Today: the Queen of Southern Gothic, Carson McCullers herself.
Her first and most famous novel, The Heart is a Lonely Hunter, set the stage for the kind of things that Carson explores in her fiction: isolation, the experience of social misfits and outcasts, forces of oppression and their consequences on a personal level.
She was born Lula Carson Smith in Georgia. She learned piano when she was a child, and started getting into writing around 15, when her father gave her a typewriter. After graduating high school, she took off for NY. Her plan was to study piano at Juilliard there, but this was cut short by a bout of rheumatic fever. After returning from Columbus, GA, where she’d gone to recuperate, she worked a series of menial jobs while in parallel actively pursuing a writing career and attending night classes at Columbia. Her first story, an autobiographical piece, was published when she was just 19. She married Reeves McCullers, another aspiring writer, the following year, and they moved to Georgia but they divorced in 1941, at which point she headed back to NY and formed close friendships with many of the writers there. After WW2, she lived mostly in Paris, and in 1945, she remarried Reeves.
The later part of her life was overshadowed by chronic illness, alcoholism, and depression. In 1948, she attempted suicide; in 1953, Reeves tried to
convince her to commit a double suicide with him. She fled but he did go through it. By her early thirties, she had complete paralysis on her left side, a consequence of the strokes she endured in her youth. She ultimately died of a brain hemorrhage in 1967.
Carson may have been married to Reeves, but she certainly performed a lesbian persona in her public life. She wore men’s clothes, and aggressively pursued women, though it appears that none of her attempts to seduce women were successful. Her most famous love was the Swiss writer Annemarie Schwarzenbach. In an article for The Nation, Sarah Schulman writes about McCullers’s complicated relationship with women, gender, and sexuality:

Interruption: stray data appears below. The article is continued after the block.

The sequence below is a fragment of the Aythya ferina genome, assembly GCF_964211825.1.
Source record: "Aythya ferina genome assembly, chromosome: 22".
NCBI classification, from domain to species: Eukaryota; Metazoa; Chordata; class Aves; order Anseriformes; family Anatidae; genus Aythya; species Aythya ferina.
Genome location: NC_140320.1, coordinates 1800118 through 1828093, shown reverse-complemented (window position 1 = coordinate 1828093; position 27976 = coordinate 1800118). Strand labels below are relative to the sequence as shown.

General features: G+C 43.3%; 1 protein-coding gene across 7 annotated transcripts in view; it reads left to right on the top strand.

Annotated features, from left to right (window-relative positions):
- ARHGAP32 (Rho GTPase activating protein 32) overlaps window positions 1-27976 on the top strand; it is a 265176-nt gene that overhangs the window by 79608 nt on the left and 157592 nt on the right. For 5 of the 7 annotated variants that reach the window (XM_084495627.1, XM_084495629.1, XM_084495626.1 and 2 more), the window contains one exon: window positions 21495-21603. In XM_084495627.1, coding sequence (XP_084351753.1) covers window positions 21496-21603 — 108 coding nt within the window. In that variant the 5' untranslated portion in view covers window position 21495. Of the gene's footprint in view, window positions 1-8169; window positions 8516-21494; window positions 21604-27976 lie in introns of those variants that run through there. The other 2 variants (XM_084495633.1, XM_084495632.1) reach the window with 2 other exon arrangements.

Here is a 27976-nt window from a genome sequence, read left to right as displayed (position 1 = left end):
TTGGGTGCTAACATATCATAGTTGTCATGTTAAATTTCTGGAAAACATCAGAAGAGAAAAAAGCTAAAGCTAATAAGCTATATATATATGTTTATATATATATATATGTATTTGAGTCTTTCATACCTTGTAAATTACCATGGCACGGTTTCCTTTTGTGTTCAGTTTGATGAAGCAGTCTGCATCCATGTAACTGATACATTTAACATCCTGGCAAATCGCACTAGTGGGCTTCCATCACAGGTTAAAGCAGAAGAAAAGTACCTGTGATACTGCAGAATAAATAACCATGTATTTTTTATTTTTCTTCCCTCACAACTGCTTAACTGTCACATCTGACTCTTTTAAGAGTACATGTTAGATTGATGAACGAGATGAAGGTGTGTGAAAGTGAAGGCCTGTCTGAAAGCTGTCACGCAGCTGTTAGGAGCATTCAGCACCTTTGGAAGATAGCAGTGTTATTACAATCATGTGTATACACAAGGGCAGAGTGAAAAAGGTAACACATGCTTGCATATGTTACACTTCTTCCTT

In the absence of reciprocated lesbian love and the inability to
consummate lesbian sex, McCullers still wore a lesbian persona in
literature and in life. She clearly wrote against the grain of
heterosexual convention, wore men’s clothes, was outrageously aggressive
in her consistently failed search for sex and love with another woman,
and formed primary friendships with other gay people.
Schulman actually develops her exploration of McCullers’s identity and modes of identification in a New Yorker article, noting that
I started to realize that McCullers’s gender trouble was not of the
homosexual kind, and it slowly dawned on me that, had she been alive
today, not only would McCullers (and Williams and Capote) have probably
been in A.A. and on antidepressants, she might have been living as a
transgender man. She did once tell Capote, “I think I was born a boy,”
which doesn’t, in and of itself, mean much—but how many of us, as little
girls, have never had that thought? Most.